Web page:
Wednesday, June 18, 2008

In Snavely v. Piedmont Medical Center, the Court of Appeals considered an action for breach of patient-physician confidentiality. At base, Snavely was accompanied to the Emergency Room by her sister-in-law. The sister-in-law also accompanied Snavely into the examination room. While examining Snavely, Dr. Zellner opined that Snavely had contracted hepatitis. He referred Snavely to another doctor to confirm the type of hepatitis. Snavely’s sister-in-law and brother-in-law accompanied her to this second doctor visit. It was confirmed that Snavely had Hepatitis B. Snavely shared this condition with her sister-in-law and brother, and they eventually informed Snavely’s employer, a local restaurant, that she had Hepatitis B. The restaurant fired Snavely and she brought suit against the medical care providers. The trial court granted summary judgment for the providers and the Court of Appeals affirmed.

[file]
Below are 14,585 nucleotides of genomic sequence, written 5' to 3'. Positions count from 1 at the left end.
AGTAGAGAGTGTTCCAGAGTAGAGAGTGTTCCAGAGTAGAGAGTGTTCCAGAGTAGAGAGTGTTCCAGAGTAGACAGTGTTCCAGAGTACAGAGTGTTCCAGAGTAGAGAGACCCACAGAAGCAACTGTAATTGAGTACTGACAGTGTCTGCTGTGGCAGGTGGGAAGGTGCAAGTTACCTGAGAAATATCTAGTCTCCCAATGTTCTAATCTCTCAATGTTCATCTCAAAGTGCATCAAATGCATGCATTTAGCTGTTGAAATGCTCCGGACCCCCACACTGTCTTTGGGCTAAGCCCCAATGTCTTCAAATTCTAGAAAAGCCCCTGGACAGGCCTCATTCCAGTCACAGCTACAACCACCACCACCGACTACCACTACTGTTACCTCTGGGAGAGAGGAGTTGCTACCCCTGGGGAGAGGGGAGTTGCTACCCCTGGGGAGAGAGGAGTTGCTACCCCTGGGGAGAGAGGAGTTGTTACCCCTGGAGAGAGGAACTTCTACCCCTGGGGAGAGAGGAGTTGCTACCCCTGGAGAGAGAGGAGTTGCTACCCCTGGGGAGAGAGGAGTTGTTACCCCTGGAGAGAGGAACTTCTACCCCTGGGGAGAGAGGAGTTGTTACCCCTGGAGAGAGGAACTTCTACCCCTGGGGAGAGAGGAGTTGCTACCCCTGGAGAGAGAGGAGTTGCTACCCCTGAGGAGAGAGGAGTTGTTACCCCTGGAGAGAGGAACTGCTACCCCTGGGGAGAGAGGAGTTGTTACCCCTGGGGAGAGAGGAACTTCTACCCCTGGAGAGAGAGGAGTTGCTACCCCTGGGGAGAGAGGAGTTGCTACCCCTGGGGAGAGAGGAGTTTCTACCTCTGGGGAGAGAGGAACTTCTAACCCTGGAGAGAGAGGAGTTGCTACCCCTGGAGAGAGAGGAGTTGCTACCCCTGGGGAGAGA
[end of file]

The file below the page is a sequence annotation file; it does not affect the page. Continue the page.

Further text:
The Court held that the record was clear that Snavely chose to take family members back to the examination room and did not ask them to leave during the examination. She also willingly shared a pamphlet that discussed Hepatitis B and preventative treatments. Hence, she at least passively consented to disclosure of her medical condition.

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